Is the performance of Japanese bank stocks in a low interest rate environment an omen for European bank stocks?

Japan has been experiencing very low interest rates for more than 20 years now. The yield on 10 year Japanese bonds first dropped below 2% in 1997 and has since then steadily trended lower over the years. In 2016 these bonds first went in to negative territory, meaning that the interest rate dropped below 0%. Currently Japanese 10 year bonds have been at or below 0% for almost 4 years now.

Long term chart of 10 year Japanese government bonds
Long term chart of 10 year Japanese government bonds

The performance of Japanese bank stocks has been horrible over that same period to say the least. The index is at the lowest point in its existence.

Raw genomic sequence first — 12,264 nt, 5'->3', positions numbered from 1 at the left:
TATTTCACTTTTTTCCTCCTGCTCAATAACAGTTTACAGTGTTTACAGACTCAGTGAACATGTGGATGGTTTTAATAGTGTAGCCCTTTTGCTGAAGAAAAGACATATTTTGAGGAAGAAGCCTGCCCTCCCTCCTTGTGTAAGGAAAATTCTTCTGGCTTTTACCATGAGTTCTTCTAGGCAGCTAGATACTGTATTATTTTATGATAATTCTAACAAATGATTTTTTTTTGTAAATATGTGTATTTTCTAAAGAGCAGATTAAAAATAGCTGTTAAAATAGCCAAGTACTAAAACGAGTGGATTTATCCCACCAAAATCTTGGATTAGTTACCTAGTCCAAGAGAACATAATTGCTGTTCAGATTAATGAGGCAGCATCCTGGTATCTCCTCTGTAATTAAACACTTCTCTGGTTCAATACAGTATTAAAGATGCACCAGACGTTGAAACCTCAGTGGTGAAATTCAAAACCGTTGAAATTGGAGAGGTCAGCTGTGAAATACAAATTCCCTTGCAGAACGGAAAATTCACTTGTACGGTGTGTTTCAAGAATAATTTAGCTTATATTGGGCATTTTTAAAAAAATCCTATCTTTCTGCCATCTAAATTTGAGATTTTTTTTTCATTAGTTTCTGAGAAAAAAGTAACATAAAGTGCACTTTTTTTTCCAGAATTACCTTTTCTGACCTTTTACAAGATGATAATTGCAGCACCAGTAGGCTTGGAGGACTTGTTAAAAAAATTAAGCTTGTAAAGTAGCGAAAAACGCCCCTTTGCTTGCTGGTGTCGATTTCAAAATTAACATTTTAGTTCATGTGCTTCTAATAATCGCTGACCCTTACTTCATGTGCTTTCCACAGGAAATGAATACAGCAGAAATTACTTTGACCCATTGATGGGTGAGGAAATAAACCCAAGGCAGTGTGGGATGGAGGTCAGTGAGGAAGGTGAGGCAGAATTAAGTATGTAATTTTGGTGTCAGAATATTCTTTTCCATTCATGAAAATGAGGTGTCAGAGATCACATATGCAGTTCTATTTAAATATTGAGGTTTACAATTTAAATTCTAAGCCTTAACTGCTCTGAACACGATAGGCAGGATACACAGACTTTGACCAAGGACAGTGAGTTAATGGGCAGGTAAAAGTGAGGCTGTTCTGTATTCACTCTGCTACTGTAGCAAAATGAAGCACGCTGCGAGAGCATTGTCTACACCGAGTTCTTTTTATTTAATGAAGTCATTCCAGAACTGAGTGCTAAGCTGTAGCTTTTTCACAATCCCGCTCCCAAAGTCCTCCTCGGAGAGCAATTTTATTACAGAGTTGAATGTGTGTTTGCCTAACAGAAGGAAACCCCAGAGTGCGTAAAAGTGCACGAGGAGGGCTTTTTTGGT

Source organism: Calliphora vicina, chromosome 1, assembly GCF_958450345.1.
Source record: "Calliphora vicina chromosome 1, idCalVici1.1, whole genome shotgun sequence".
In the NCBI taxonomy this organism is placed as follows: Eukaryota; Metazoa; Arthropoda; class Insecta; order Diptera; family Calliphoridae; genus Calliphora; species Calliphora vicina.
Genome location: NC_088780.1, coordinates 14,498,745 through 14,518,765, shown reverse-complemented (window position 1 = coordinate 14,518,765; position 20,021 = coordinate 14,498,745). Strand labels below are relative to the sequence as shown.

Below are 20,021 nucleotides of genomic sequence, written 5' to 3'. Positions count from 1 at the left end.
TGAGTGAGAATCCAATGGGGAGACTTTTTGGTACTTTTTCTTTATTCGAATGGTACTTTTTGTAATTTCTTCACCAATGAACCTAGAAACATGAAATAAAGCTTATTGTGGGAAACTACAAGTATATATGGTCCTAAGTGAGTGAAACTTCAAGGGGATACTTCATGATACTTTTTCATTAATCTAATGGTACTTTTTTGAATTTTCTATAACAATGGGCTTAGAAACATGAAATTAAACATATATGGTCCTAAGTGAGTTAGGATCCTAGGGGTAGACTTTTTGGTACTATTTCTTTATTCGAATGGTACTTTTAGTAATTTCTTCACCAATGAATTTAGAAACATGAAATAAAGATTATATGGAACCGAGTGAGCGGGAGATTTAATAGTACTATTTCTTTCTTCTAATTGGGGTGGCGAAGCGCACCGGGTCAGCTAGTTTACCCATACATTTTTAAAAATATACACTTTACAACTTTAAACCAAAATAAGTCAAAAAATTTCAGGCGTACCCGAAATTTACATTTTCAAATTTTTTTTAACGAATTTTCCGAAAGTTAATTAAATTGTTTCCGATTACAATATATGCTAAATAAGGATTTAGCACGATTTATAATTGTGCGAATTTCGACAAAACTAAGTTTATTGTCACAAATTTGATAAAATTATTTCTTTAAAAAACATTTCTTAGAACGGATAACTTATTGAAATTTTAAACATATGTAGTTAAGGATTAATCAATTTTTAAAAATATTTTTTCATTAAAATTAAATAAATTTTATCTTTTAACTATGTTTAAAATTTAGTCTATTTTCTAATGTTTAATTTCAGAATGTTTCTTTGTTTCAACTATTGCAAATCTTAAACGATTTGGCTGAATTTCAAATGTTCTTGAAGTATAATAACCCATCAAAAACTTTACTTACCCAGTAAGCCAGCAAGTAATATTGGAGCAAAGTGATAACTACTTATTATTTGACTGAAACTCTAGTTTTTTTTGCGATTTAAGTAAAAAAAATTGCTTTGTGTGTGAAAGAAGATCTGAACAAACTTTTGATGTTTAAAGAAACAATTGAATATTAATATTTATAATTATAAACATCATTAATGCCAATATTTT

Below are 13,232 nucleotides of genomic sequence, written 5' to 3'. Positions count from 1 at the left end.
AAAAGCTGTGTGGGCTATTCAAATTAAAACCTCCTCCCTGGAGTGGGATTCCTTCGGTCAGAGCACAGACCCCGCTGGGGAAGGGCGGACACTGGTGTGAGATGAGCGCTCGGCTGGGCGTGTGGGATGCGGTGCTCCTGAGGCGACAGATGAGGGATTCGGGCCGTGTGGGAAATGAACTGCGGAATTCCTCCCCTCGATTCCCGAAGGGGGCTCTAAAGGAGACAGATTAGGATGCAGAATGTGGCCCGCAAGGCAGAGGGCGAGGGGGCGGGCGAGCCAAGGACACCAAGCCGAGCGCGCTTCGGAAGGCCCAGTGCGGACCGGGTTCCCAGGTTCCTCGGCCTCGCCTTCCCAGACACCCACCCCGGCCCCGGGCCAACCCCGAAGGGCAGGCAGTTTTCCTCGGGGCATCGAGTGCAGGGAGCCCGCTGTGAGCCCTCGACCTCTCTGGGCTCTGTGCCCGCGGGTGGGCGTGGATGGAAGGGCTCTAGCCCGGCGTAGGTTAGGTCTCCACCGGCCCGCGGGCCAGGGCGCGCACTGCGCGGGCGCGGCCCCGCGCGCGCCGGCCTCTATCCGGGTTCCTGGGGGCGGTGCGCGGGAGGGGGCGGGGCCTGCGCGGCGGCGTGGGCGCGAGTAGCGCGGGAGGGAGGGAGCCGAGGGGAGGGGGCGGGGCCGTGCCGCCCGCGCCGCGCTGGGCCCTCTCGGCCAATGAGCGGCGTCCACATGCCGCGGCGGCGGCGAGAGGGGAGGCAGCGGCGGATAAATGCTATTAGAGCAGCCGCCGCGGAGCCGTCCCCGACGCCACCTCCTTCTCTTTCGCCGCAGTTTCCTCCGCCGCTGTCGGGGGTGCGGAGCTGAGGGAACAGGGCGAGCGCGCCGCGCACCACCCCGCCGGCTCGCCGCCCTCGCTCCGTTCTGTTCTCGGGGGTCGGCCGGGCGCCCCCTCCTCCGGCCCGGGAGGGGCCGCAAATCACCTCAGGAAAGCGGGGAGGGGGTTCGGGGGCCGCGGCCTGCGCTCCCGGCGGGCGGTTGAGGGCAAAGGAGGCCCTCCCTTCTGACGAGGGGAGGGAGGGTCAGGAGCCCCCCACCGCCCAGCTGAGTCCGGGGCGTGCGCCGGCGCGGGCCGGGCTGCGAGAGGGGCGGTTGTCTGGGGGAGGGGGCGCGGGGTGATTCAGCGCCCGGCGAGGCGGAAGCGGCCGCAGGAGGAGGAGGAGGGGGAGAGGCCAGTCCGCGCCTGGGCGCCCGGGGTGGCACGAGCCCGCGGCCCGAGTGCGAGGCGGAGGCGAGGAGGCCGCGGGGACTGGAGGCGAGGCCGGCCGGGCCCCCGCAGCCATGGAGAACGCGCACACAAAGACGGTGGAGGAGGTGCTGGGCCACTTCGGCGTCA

Long term chart of Tokyo Stock Exchange (TOPIX) Banks Index
Long term chart of Tokyo Stock Exchange (TOPIX) Banks Index

The ECB has kept interest rates below 0% since 2014. In this period yields on most government bonds of Eurozone countries have steadily declined below zero. Countries like Germany and the Netherlands even have their whole yield curve below zero.

negative German yield curve
Chart showing negative German yield curve

So the question arises. Does the performance of Japanese banks show what future holds for the performance of European bank stocks? Lately, European banking stocks hit their lowest price in the last 30 years. Wiping out all gains made since the ’80’s.

STOXX Europe 600 Banks index (SX7E) long term chart
STOXX Europe 600 Banks index (SX7E) long term chart

Further reading: Bloomberg Opinion. Via Twitter


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